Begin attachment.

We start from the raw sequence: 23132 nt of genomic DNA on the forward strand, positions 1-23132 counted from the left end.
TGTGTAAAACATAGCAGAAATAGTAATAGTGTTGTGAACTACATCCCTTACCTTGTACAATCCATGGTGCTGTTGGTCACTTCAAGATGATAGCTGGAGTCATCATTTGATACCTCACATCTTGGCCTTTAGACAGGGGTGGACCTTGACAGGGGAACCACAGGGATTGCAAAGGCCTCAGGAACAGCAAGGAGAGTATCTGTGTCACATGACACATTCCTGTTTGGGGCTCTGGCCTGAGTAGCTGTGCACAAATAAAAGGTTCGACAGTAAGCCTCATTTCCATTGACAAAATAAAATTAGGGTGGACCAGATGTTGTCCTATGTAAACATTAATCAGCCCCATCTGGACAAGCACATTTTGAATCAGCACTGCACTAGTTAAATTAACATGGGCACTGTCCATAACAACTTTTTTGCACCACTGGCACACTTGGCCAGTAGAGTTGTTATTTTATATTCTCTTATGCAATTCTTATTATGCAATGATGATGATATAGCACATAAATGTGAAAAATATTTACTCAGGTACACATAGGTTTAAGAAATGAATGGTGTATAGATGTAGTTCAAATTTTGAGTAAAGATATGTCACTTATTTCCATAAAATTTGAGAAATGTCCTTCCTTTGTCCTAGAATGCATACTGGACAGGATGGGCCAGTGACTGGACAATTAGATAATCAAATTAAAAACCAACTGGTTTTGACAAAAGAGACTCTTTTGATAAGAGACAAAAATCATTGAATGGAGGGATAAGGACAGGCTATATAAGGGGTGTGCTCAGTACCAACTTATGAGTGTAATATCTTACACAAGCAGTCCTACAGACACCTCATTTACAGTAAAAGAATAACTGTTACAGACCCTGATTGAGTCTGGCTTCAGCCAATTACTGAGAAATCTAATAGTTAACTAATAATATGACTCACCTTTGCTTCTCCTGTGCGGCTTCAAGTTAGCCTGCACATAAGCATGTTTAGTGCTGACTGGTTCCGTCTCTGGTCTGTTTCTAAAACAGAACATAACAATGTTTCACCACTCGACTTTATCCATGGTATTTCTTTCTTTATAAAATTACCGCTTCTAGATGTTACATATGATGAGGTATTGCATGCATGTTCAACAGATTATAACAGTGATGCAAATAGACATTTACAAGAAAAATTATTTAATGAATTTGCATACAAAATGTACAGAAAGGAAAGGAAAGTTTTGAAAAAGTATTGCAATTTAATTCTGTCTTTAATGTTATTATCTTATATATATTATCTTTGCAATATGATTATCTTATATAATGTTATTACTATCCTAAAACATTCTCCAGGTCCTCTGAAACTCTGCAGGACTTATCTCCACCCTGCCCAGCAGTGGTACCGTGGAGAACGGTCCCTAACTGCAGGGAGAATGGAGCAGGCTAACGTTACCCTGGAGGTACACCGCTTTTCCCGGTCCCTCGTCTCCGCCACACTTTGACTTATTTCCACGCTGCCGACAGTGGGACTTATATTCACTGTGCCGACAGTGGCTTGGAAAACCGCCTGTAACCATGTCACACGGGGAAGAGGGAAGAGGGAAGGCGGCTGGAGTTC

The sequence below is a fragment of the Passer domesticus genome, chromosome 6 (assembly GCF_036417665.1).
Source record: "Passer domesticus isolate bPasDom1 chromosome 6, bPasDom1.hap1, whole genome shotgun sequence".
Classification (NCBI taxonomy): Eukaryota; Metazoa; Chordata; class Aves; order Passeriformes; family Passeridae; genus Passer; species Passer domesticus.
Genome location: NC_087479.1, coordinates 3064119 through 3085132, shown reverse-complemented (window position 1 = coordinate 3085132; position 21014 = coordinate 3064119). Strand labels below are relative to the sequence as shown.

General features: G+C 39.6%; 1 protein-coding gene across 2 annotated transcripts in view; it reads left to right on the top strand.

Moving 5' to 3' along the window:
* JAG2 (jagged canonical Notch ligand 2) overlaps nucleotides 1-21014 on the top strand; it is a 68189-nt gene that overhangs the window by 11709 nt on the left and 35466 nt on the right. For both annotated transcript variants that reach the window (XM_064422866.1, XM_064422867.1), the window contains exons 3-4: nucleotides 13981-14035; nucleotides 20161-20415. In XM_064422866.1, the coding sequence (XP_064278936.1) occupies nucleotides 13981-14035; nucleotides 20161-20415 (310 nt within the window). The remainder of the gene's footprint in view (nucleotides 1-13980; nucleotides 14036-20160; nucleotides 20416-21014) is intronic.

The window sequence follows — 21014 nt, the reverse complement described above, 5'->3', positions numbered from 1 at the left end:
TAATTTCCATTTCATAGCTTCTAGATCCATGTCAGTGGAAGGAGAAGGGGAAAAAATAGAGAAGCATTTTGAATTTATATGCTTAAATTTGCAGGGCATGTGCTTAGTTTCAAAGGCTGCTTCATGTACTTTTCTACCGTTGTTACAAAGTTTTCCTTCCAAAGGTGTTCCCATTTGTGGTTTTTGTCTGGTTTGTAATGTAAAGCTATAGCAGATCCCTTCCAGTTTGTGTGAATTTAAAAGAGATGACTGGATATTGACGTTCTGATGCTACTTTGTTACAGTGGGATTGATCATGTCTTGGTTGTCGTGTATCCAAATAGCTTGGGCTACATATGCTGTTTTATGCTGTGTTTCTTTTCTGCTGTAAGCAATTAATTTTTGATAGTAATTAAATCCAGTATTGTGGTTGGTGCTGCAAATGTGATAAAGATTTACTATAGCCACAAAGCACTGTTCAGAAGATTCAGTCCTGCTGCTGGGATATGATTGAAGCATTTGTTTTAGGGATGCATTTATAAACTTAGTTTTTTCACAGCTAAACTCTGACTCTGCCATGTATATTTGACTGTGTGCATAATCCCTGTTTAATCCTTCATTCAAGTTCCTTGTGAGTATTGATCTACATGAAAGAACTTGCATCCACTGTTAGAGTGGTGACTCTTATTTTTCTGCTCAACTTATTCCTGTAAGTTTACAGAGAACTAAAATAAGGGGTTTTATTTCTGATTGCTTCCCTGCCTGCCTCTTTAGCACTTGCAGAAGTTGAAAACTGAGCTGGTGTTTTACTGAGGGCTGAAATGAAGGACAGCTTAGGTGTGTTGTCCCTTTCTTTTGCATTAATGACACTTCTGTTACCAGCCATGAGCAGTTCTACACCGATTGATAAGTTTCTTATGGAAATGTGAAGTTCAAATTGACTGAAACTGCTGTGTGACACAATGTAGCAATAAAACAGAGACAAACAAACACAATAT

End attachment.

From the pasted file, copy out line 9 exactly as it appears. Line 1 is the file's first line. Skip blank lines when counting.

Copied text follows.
* JAG2 (jagged canonical Notch ligand 2) overlaps nucleotides 1-21014 on the top strand; it is a 68189-nt gene that overhangs the window by 11709 nt on the left and 35466 nt on the right. For both annotated transcript variants that reach the window (XM_064422866.1, XM_064422867.1), the window contains exons 3-4: nucleotides 13981-14035; nucleotides 20161-20415. In XM_064422866.1, the coding sequence (XP_064278936.1) occupies nucleotides 13981-14035; nucleotides 20161-20415 (310 nt within the window). The remainder of the gene's footprint in view (nucleotides 1-13980; nucleotides 14036-20160; nucleotides 20416-21014) is intronic.